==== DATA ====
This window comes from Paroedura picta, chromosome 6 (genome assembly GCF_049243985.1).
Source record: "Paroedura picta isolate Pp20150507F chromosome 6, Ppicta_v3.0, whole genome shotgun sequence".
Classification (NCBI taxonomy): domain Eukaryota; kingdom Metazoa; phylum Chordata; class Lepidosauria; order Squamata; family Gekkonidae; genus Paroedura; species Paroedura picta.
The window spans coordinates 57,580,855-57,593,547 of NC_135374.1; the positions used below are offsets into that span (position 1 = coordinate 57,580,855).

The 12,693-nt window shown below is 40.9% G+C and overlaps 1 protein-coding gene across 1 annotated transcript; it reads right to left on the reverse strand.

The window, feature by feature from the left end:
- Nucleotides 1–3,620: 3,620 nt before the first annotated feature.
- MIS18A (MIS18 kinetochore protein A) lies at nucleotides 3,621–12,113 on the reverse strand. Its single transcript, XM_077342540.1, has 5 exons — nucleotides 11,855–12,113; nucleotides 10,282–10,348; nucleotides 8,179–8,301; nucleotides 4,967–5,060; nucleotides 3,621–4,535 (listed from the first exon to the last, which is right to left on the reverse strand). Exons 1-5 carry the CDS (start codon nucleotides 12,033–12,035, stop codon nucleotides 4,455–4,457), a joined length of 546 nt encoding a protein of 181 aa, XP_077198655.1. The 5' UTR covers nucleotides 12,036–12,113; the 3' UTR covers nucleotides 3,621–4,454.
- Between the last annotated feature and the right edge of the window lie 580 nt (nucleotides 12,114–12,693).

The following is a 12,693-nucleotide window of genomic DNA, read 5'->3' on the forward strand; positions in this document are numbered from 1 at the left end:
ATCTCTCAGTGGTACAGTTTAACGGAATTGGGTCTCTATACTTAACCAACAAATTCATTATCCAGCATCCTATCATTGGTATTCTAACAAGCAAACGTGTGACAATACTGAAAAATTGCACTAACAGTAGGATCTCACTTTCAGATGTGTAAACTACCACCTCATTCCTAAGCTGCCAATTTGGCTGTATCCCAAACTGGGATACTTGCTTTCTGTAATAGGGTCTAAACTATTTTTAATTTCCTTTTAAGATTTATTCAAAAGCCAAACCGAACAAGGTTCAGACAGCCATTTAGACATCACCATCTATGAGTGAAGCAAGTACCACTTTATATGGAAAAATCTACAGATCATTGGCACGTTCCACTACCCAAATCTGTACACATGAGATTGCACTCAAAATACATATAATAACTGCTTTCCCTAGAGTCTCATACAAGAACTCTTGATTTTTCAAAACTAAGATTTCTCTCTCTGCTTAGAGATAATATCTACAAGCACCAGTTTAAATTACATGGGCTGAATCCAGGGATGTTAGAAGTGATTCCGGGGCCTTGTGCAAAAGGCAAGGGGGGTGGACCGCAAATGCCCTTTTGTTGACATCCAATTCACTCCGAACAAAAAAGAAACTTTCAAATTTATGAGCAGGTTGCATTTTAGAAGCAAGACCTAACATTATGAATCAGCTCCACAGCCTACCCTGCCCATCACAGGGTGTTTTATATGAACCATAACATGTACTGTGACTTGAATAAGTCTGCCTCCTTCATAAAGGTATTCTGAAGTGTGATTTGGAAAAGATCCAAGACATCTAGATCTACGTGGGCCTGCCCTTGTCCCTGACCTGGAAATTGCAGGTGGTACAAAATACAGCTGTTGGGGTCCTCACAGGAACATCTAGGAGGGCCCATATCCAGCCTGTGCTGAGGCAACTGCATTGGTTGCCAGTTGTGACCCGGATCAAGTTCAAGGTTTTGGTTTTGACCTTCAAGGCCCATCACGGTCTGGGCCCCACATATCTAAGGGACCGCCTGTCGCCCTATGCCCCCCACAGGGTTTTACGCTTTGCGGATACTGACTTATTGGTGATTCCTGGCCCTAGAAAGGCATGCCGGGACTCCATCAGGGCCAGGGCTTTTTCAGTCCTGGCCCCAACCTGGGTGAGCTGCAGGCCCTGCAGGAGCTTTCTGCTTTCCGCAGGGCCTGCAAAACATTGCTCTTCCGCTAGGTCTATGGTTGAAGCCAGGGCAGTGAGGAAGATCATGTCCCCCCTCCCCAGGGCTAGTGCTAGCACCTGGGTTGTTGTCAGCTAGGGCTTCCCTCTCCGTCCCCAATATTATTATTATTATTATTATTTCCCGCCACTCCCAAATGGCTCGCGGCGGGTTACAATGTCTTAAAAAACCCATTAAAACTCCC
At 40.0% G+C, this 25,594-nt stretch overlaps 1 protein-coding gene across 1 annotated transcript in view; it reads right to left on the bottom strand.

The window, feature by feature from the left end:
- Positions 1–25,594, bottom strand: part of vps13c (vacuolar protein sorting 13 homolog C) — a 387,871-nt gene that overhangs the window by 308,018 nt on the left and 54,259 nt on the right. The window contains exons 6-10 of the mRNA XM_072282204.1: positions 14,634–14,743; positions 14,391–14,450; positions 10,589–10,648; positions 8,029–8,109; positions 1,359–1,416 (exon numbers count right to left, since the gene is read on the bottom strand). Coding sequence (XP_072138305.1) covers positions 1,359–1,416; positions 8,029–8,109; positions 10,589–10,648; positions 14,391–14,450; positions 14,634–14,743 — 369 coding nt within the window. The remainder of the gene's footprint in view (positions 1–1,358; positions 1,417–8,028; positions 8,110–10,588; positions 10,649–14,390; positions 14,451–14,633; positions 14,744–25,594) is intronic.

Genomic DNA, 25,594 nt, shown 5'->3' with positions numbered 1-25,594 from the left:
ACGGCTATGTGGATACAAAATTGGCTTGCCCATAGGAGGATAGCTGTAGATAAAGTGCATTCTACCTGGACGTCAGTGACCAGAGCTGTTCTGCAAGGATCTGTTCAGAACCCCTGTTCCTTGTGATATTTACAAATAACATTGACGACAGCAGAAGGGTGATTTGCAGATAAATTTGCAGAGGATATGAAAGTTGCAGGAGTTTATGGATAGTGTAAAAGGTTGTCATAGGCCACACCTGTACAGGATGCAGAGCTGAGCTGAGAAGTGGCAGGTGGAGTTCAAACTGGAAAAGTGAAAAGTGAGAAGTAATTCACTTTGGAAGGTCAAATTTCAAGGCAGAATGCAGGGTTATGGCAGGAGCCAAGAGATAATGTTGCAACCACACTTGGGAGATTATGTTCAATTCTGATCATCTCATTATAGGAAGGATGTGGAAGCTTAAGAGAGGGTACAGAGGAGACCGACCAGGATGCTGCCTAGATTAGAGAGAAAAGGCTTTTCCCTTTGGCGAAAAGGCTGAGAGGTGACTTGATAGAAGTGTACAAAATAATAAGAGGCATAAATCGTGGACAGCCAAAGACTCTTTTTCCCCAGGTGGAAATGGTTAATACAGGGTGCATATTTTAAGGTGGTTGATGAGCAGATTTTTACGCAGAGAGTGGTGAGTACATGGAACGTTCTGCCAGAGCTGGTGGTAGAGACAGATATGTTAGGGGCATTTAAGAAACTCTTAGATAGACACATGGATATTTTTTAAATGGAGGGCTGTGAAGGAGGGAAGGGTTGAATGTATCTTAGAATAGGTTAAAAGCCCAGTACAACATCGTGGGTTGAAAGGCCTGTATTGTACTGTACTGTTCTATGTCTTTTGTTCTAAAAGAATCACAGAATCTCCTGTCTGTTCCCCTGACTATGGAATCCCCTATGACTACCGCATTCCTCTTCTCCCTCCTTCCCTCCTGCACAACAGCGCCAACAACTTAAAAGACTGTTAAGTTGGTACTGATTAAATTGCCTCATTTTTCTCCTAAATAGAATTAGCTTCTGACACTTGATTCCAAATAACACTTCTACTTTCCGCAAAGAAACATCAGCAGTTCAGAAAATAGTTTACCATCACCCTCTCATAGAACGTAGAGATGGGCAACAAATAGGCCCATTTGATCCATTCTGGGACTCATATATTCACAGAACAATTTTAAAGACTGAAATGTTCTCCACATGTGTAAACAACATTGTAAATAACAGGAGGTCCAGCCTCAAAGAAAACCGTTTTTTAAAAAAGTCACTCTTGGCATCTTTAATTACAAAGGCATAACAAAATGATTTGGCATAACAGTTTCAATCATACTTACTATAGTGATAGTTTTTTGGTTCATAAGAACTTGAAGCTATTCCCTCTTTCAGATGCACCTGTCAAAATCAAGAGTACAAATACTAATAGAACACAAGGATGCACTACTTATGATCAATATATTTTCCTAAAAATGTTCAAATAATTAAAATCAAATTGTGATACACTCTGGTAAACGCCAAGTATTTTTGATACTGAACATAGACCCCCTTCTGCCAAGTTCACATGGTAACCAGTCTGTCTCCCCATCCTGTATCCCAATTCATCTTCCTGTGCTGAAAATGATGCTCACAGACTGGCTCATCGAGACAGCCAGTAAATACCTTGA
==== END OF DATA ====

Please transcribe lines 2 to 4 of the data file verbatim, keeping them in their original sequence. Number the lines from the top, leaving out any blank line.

Source record: "Paroedura picta isolate Pp20150507F chromosome 6, Ppicta_v3.0, whole genome shotgun sequence".
Classification (NCBI taxonomy): domain Eukaryota; kingdom Metazoa; phylum Chordata; class Lepidosauria; order Squamata; family Gekkonidae; genus Paroedura; species Paroedura picta.
The window spans coordinates 57,580,855-57,593,547 of NC_135374.1; the positions used below are offsets into that span (position 1 = coordinate 57,580,855).